"Our greatest responsibility is to be good ancestors."

-Jonas Salk

Wednesday, November 4, 2009

Odd Concordance

When Peggy Noonan http://is.gd/4Lb4z and James H Kunstler http://is.g/4Lb6x share an iconoclastic point of view it's worthy of note. It's not surprising that neither is happy with Obama, but it's surprising how similarly they express it.
The most sophisticated Americans, experienced in how the country works on the ground, can't figure a way out. Have you heard, "If only we follow Obama and the Democrats, it will all get better"? Or, "If only we follow the Republicans, they'll make it all work again"? I bet you haven't, or not much.

This is historic. This is something new in modern political history, and I'm not sure we're fully noticing it. Americans are starting to think the problems we are facing cannot be solved.

Part of the reason is that the problems—debt, spending, war—seem too big. But a larger part is that our government, from the White House through Congress and so many state and local governments, seems to be demonstrating every day that they cannot make things better. They are not offering a new path, they are only offering old paths—spend more, regulate more, tax more in an attempt to make us more healthy locally and nationally. And in the long term everyone—well, not those in government, but most everyone else—seems to know that won't work. It's not a way out. It's not a path through.
If you think we have been in a crisis of finance and economy for the past year or so, consider that we have also been sunk in a comprehensive crisis of leadership. Nobody in authority is willing to face the truth, state the truth, and offer a reality-based idea about how to meet the truth, This is a leadership failure not just in politics and government, but also in business, in the university faculties, in the editorial and production offices of the news media, and even among a barely-breathing clergy.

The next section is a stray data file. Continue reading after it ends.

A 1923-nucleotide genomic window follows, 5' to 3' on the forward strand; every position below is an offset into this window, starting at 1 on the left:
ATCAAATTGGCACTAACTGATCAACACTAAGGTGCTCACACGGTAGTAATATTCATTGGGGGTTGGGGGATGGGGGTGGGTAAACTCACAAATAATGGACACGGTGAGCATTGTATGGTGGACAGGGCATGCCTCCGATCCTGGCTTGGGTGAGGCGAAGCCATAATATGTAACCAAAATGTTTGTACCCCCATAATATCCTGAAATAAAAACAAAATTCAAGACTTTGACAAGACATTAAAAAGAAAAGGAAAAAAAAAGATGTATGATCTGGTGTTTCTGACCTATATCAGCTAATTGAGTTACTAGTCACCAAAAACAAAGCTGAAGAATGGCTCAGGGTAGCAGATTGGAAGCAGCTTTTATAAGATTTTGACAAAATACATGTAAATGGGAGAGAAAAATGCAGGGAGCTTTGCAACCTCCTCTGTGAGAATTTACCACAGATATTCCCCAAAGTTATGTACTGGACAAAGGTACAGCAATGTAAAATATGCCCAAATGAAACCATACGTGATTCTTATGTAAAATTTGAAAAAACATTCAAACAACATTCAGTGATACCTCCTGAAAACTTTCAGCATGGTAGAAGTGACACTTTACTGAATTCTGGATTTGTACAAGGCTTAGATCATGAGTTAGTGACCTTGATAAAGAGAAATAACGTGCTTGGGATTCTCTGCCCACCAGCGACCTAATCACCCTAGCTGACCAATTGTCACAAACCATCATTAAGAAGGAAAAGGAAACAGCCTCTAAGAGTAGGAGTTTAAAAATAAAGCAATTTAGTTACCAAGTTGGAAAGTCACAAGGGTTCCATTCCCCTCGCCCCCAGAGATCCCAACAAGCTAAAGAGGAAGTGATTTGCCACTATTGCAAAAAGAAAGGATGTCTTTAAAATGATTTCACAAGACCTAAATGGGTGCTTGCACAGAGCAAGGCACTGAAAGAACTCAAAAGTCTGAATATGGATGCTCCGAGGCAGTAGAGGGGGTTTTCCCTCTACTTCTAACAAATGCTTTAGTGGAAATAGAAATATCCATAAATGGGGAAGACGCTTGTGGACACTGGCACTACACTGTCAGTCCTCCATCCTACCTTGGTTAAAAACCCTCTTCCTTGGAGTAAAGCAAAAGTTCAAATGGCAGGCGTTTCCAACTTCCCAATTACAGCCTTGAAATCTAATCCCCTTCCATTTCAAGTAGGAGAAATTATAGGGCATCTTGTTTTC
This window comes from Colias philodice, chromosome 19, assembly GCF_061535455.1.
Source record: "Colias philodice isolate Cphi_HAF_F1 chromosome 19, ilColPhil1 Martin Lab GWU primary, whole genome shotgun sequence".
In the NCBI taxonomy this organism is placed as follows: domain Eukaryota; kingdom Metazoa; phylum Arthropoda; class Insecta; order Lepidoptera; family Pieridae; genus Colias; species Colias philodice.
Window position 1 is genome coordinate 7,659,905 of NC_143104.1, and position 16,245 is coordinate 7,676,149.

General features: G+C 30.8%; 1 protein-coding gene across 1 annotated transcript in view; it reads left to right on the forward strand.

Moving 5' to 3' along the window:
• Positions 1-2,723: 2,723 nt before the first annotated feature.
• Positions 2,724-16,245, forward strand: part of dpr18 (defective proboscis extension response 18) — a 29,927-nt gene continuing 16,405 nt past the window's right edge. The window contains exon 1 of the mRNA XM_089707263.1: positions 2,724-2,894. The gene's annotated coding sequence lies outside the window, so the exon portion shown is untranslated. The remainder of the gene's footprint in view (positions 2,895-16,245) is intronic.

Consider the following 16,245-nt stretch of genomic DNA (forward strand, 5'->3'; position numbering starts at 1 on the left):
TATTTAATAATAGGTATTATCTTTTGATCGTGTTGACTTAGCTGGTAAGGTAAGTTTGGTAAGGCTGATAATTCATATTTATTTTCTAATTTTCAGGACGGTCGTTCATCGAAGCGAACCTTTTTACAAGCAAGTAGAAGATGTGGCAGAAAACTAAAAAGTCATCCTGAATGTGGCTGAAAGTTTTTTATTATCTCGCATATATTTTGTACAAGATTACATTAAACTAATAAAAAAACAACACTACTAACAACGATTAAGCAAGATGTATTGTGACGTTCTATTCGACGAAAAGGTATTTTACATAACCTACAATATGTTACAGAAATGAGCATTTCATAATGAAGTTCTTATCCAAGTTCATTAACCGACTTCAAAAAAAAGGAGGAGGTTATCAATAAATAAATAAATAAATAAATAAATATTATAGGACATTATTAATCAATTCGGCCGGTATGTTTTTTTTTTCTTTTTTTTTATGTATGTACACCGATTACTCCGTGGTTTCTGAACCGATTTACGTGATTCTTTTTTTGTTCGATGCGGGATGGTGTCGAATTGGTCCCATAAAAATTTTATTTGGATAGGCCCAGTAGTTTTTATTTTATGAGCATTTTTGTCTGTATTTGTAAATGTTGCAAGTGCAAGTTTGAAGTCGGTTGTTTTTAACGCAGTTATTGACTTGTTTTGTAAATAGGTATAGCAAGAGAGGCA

Americans look around and see nobody standing up for their interests. Their greatest interest is a vision of a fruitful society that they can help build and be a part of beyond the current wreckage of revolving-debt consumerism. It will have to be a vision based on fewer resources and on new arrangements for daily living. It will have to recognize losses frankly, and enable us to let go of things whose time is over, whether that is Happy Motoring, college-for-everybody, vast industries devoted to vanished leisure, or procedures geared to getting something-for-nothing.
Can you tell which is which? Well, Kunstler is a little more gonzo in style, so yeah, I guess. But what they're saying is alarmingly similar, isn't it?


King of the Road said...

Any Kunstler piece is guaranteed to have at least one of the following expressions:

Happy motoring
Banker boyz
Salad shooters
Nascar idiots
Cheez doodles
Something for nothing

In the age of digital watches the analogy doesn't make much sense, but he's like a clock that's broken. The world will agree with him periodically.

Michael Tobis said...

Fair enough. I'm no great fan of Peggy Noonan's either, and I don't particularly agree with the point of view expressed by either of them.

But this surprising agreement on the zeitgeist really is worth noticing.

Anonymous said...

The two pieces aren't really that similar, and are near cliches of their respective authors.

Peggy Noonan is boldly standing up for the wealthiest tier of Americans who face the dire specter of returning to Clintonian taxation levels, and clutches her pearls about increased regulation.

Kunstler bemoans how Wall Street has captured the White House and warns that our current trajectory is unsustainable.

They aren't arguing for the same thing- if Knustler had things his way, Noonan would be even more aghast.

They are superficially united by complaints of a lack of leadership by the White House and a general disaffection of the populace, but such a stance is unsurprising given their positions within the pundit/blogosphere (a conservative concern troll and an anti-bankster doomsayer).

There has been no great shift in public opinion that things are getting worse overall[1]. Congressional approval levels are low, but hardly unprecedented, and the majority of the dissatisfaction is coming from those out of power[2][3][4].

You've basically got two people who represent political views that are not dominating the national discourse projecting their "concern" about that onto the general populace.

If you follow, say, the never ending saga of Middle East geopolitics (from a US perspective), you see such opposed voices harmonizing on alleged failure of leadership constantly.

Michael Tobis said...

TB, yes, true, but both speak of a general sense of decline and confusion that has no obvious precedent. I think there is something to that.

Dano said...

both speak of a general sense of decline and confusion that has no obvious precedent. I think there is something to that.

Yes. I agree.

Kunstler may have only a few things that sparks his muse, and is histrionic like, say, Romm, but both men have something to say if you can stand to read them. Noonan has been motivated of late to ask questions, and despite her frequent paeans to the rich and the corporation, is making sense.

Lots of problems around here. Seems as if even the economists are starting to wake from their long slumber.



(word verif Zen agrees: destrict)